• Marlene says:

      Oh Katja, thank you so much for sharing your experience. I know that writing it down must have brought fresh tears to your eyes, just as writing the post did for me. It was interesting that your son felt the need to check that his father was indeed dead, but then was content to talk to him and say last goodbyes. There was a time in my past when I would have said it was not a good decision to allow children to view the dead, but that was back when I was ill-informed and had no personal experience. Now I understand life (and death) differently…and I’m sure you and your son do too. I appreciate you taking the time to write your experience, and I hope you are slowly crawling forward toward what everyone seems to refer to as the new normal. Not sure what that is either, but I guess forward is the only positive direction. Look after yourselves. 🙂

    • Lara says:

      My dad was killed in a work accident 3 weeks ago today, I was unsure whether to go and visit him as my last encounter with him was at my university graduation a few weeks prior to his death and I’ll never forget how proud he was of me. Marlene, reading your post has really helped me decide that I am going to see him tomorrow as I too feared that I would regret seeing him and not remember how he was. But now I see it from a different perspective and will definitely be going to say my final goodbyes. I agree there is definitely no right or wrong answer it is person to each person that loses a loved one. But thank you so so much for this blog post it has really helped. May Norbert Rest In Peace. ❤️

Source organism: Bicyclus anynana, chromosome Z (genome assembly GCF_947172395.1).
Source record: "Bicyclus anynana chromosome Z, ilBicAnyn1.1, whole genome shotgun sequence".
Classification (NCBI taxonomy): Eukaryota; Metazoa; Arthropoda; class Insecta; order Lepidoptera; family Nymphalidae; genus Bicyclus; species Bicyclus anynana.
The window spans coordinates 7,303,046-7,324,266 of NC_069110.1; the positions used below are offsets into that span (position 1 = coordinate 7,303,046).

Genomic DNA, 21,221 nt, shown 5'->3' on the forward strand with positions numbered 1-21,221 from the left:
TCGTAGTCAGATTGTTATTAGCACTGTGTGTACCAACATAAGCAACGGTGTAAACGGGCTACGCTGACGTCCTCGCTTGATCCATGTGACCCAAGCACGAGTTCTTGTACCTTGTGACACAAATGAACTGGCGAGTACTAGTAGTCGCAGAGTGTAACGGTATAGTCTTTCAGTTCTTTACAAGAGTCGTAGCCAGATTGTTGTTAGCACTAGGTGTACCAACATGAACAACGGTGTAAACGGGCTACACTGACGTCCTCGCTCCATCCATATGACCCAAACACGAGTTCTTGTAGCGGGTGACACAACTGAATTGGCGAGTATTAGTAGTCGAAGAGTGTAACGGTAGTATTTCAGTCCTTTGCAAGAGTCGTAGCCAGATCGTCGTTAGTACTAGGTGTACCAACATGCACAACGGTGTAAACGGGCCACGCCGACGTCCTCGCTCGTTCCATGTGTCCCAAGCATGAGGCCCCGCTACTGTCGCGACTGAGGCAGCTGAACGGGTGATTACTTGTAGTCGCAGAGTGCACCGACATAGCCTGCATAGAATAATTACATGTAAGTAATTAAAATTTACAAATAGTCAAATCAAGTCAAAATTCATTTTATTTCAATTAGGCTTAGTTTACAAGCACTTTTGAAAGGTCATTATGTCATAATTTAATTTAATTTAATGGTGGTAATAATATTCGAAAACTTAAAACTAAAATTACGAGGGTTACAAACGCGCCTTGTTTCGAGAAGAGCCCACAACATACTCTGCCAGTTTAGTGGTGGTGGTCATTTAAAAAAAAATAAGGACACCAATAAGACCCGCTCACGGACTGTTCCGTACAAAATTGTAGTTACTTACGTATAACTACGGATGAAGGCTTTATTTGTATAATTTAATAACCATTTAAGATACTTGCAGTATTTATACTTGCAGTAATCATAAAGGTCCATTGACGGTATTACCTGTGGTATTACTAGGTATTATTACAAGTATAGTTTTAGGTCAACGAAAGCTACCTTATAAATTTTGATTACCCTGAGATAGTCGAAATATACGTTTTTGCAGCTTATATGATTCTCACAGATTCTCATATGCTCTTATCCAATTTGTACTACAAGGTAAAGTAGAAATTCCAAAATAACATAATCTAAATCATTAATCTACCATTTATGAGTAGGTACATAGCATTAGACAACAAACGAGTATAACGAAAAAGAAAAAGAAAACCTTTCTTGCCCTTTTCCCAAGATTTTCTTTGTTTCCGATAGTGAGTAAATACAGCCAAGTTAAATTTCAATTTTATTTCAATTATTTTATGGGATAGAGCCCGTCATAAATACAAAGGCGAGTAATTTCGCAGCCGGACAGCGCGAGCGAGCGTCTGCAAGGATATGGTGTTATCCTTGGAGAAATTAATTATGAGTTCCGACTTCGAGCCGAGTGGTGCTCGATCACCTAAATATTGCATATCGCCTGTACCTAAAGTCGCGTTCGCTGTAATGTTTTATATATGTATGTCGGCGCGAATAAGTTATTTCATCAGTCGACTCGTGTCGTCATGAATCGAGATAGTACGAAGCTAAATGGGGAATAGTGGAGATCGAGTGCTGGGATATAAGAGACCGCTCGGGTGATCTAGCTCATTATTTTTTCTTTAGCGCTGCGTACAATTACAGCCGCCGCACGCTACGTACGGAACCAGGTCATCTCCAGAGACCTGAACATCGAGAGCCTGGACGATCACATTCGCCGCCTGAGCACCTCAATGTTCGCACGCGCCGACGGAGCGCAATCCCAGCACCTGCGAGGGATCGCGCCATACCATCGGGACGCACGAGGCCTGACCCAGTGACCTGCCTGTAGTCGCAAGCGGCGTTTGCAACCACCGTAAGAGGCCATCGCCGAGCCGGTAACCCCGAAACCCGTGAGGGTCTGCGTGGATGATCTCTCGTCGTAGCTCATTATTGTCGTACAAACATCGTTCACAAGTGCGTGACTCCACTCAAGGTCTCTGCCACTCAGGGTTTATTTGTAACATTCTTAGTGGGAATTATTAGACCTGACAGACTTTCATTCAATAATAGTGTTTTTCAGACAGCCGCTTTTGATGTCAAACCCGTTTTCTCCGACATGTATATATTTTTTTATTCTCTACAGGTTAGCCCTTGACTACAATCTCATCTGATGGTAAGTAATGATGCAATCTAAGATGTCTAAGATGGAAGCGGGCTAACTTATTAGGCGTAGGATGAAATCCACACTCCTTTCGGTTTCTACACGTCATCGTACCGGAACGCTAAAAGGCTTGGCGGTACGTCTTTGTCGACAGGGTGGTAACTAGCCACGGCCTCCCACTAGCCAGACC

• Marlene says:

        Hi Lara,
        Thanks so much for your post, and I’m so sorry to hear about your Dad. By the time you read this, you will have most likely have already seen him in his coffin, and I sincerely hope it went OK for you. As I explained in my post, seeing my husband this way has not detracted from all the wonderful memories of the smiling. very alive man. I hope it is the same for you.
        Much love and virtual hugs,

  • Subi says:

    I am 30 and it’s not yet a year that has passed after the day I saw my husband not alive. He left me in an accident right infront of my eyes. I sat next to him waiting for the ambulance to arrive, hanging on to the false hope that he could still be alive. So after that, seeing him before the cremation was the day was the scariest thing I could think of. I remember how I needed to pull every cell of my body to enter that room where my husband was. As I pulled myself and neared him, I couldn’t help but burst out into tears. But amidst all that, all I could do was to look at him and think how beautiful he looks… I was looking at those facial features which I have always admired. That moment stays fresh in memory triggering streaks of tears yet it gave me a chance to see him and understand that it was all real.

    • Marlene says:

      Oh Subi, the first year is so very tough. My heart goes out to you but all I can offer are virtual hugs. 🥰 Being with your husband at his death must have been so traumatic for you, but I can understand your decision to see him again in his coffin. With the trauma of the accident in the past, perhaps he looked at peace lying there. I don’t know…I’m completely guessing but I know for me it was a pivotal moment when I understood that my husband was gone and my life had changed permanently. That was just over 3 years ago for me, and if it helps, it’s not so raw anymore. You will learn to smile again…I promise.

  • Alice says:

    Thank you so much for this post. It’s not about a husband, but it’s about me. This really resonated with me, coming up on the 10th anniversary of my best friend’s death. Call her “Nicole” She died a little more than a month after turning 23.